The Real Estate Institute of Western Australia (REIWA) yesterday said the removal of stamp duty will have longer-term effects than building stimulus.
REIWA President Damian Collins said while the federal HomeBuilder grant and WA's own grant will create short-term jobs, the 99% of West Australians who won't get to use the scheme are still "lumbered" with stamp duty when they buy a property.
“While the scheme will have a short-term boost to the economy, post 31 December 2020 we will be back in the same position, with stamp duty blocking upwards of a billion dollars of activity and thousands of jobs annually,” he said.
“With Victoria and New South Wales focused on getting rid of stamp duty, there has never been a better time for WA to also consider its removal to help boost jobs and the economy.”
Last week, the Australian Financial Review reported that the NSW and Victorian State Governments are considering replacing stamp duty with a land tax as an 'opt-in' system.
Currently, based on median property prices, Sydney and Melbourne residents pay around $50,000 in stamp duty.
The Australian Capital Territory has introduced a land tax, and with Canberra's median home price at about $788,000, land tax is around $8,300, split quarterly and payable alongside rates.
Buying a home or looking to refinance? The table below features home loans with some of the lowest variable interest rates on the market for owner occupiers.
Base criteria of: a $400,000 loan amount, variable, principal and interest (P&I) home loans with an LVR (loan-to-value) ratio of at least 80%. If products listed have an LVR <80%, they will be clearly identified in the product name along with the specific LVR. The product and rate must be clearly published on the Product Provider’s web site. Introductory rate products were not considered for selection. Monthly repayments were calculated based on the selected products’ advertised rates, applied to a $400,000 loan with a 30-year loan term. Rates correct as at 14 July 2020. View disclaimer.
Back to the West, and the WA branch of the Property Council of Australia is supportive of the state's $20,000 grant.
"With no strict income criteria, no price caps or limitation to owner-occupiers or first home buyers, WA families have the opportunity to right-size and avoid the full hit of stamp duty," the Council's WA executive director Sandra Brewer said.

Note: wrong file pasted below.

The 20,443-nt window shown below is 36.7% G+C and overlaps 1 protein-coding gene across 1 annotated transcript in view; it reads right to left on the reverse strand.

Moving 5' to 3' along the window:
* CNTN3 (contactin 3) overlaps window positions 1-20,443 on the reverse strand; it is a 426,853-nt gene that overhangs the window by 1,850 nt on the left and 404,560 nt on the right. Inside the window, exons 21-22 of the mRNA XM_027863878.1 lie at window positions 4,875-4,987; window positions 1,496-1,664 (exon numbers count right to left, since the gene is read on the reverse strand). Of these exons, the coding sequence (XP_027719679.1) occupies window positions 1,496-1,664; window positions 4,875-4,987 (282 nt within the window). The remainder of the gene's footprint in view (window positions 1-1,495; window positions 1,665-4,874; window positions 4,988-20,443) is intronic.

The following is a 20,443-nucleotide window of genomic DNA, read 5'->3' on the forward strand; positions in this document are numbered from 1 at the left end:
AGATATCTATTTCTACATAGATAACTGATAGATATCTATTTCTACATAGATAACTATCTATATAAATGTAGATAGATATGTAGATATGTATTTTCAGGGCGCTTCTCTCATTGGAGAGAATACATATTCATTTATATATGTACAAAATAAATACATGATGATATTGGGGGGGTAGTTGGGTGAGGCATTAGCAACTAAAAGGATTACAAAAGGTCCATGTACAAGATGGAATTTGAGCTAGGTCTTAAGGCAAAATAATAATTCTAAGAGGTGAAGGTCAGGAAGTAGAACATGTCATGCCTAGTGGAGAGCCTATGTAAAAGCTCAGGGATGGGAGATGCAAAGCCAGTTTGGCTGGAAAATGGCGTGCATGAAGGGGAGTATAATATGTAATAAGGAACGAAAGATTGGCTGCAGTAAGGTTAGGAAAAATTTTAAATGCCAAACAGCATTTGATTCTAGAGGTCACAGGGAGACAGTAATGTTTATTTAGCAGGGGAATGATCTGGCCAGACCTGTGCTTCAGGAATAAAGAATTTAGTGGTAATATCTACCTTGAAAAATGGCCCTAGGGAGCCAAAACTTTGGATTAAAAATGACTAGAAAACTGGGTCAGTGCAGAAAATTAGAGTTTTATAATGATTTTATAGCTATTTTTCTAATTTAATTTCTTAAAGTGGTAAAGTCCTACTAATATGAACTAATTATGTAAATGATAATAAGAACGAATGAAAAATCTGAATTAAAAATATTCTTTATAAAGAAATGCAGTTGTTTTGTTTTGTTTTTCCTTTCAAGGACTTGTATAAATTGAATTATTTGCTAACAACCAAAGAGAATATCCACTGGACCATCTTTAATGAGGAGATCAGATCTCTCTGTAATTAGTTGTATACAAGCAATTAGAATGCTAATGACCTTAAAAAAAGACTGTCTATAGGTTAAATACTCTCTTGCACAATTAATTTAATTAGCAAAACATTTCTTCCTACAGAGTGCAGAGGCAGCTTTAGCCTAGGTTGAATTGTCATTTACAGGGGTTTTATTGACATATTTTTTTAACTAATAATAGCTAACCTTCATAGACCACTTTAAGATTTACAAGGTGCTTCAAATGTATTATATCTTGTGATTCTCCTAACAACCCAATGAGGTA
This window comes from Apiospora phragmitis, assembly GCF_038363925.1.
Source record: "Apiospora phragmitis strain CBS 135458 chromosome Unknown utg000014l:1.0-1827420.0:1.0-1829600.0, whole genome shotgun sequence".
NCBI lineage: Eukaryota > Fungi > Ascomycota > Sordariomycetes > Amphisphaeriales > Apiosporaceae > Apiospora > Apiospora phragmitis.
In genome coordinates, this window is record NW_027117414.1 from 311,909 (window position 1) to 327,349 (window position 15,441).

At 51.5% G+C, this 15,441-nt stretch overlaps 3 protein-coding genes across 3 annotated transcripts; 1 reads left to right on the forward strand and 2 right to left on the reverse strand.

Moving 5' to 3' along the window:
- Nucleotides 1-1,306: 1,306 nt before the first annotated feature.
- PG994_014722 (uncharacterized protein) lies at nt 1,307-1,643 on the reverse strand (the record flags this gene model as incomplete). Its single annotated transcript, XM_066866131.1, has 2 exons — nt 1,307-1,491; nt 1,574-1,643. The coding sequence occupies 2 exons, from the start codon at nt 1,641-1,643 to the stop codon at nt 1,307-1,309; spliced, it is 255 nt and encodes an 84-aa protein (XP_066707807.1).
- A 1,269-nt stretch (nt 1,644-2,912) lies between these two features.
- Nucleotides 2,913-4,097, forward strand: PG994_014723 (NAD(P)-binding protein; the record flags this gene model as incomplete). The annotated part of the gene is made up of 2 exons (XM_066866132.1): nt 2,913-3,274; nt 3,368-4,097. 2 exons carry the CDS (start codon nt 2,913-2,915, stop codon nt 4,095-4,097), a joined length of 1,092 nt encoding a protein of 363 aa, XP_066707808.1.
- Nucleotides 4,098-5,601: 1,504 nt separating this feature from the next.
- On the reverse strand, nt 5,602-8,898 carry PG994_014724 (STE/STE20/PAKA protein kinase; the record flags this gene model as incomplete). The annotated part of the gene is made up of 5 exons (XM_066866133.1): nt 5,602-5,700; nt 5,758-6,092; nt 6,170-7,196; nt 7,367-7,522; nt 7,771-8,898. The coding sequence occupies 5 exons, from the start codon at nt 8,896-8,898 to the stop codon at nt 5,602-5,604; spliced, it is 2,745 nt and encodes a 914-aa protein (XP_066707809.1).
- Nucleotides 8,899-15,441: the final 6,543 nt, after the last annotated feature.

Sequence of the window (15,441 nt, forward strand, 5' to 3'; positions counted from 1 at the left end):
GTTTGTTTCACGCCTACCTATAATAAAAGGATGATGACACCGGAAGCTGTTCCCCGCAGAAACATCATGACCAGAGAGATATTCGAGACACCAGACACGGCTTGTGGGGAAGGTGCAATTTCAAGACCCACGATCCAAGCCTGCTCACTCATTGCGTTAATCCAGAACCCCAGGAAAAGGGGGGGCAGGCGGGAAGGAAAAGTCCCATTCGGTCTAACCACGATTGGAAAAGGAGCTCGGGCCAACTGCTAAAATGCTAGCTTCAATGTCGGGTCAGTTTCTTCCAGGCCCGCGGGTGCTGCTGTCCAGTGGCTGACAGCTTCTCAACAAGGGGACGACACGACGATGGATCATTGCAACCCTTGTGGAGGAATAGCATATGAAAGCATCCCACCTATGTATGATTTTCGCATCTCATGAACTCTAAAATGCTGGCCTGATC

"And as people begin to act to take advantage of the incentives on offer, we expect to see the flow on benefit throughout the WA economy, a rising tide that will float all boats, including business, retail and industrial activity."
However, REIWA cites "numerous studies" that suggest the removal of stamp duty creates significant economic activity, benefiting the WA economy by as much as $1 billion per year.
The entire market was not considered in selecting the above products. Rather, a cut-down portion of the market has been considered which includes retail products from at least the big four banks, the top 10 customer-owned institutions and Australia’s larger non-banks:
- The big four banks are: ANZ, CBA, NAB and Westpac
- The top 10 customer-owned Institutions are the ten largest mutual banks, credit unions and building societies in Australia, ranked by assets under management in November 2019. They are (in descending order): Credit Union Australia, Newcastle Permanent, Heritage Bank, Peoples’ Choice Credit Union, Teachers Mutual Bank, Greater Bank, IMB Bank, Beyond Bank, Bank Australia and P&N Bank.
- The larger non-bank lenders are those who (in 2019) has more than $9 billion in Australian funded loans and advances. These groups are: Resimac, Pepper, Liberty and Firstmac.
Some providers' products may not be available in all states. To be considered, the product and rate must be clearly published on the product provider's web site.
In the interests of full disclosure, Savings.com.au and loans.com.au are part of the Firstmac Group. To read about how Savings.com.au manages potential conflicts of interest, along with how we get paid, please click through onto the web site links.
*The Comparison rate is based on a $150,000 loan over 25 years. Warning: this comparison rate is true only for this example and may not include all fees and charges. Different terms, fees or other loan amounts might result in a different comparison rate.
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